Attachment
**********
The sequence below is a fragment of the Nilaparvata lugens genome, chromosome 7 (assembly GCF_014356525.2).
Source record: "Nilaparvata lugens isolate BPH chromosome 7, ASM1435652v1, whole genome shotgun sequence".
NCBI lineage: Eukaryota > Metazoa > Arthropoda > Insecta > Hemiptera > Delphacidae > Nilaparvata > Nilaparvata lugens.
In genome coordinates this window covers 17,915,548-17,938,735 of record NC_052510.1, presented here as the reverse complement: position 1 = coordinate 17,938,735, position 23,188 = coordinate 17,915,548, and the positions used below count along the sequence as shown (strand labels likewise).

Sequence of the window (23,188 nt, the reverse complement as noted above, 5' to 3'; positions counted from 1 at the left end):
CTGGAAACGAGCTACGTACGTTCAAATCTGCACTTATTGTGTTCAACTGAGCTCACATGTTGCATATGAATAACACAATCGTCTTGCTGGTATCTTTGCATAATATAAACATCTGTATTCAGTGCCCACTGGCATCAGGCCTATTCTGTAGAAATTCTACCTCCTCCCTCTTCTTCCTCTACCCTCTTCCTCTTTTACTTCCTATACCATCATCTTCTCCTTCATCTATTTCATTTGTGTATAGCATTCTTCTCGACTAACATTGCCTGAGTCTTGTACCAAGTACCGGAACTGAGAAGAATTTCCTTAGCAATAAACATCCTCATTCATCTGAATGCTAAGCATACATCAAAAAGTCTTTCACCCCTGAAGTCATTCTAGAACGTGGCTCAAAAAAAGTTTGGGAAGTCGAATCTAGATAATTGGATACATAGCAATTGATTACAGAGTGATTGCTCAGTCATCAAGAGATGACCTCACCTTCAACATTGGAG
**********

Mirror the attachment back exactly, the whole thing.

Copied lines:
The sequence below is a fragment of the Nilaparvata lugens genome, chromosome 7 (assembly GCF_014356525.2).
Source record: "Nilaparvata lugens isolate BPH chromosome 7, ASM1435652v1, whole genome shotgun sequence".
NCBI lineage: Eukaryota > Metazoa > Arthropoda > Insecta > Hemiptera > Delphacidae > Nilaparvata > Nilaparvata lugens.
In genome coordinates this window covers 17,915,548-17,938,735 of record NC_052510.1, presented here as the reverse complement: position 1 = coordinate 17,938,735, position 23,188 = coordinate 17,915,548, and the positions used below count along the sequence as shown (strand labels likewise).

Sequence of the window (23,188 nt, the reverse complement as noted above, 5' to 3'; positions counted from 1 at the left end):
CTGGAAACGAGCTACGTACGTTCAAATCTGCACTTATTGTGTTCAACTGAGCTCACATGTTGCATATGAATAACACAATCGTCTTGCTGGTATCTTTGCATAATATAAACATCTGTATTCAGTGCCCACTGGCATCAGGCCTATTCTGTAGAAATTCTACCTCCTCCCTCTTCTTCCTCTACCCTCTTCCTCTTTTACTTCCTATACCATCATCTTCTCCTTCATCTATTTCATTTGTGTATAGCATTCTTCTCGACTAACATTGCCTGAGTCTTGTACCAAGTACCGGAACTGAGAAGAATTTCCTTAGCAATAAACATCCTCATTCATCTGAATGCTAAGCATACATCAAAAAGTCTTTCACCCCTGAAGTCATTCTAGAACGTGGCTCAAAAAAAGTTTGGGAAGTCGAATCTAGATAATTGGATACATAGCAATTGATTACAGAGTGATTGCTCAGTCATCAAGAGATGACCTCACCTTCAACATTGGAG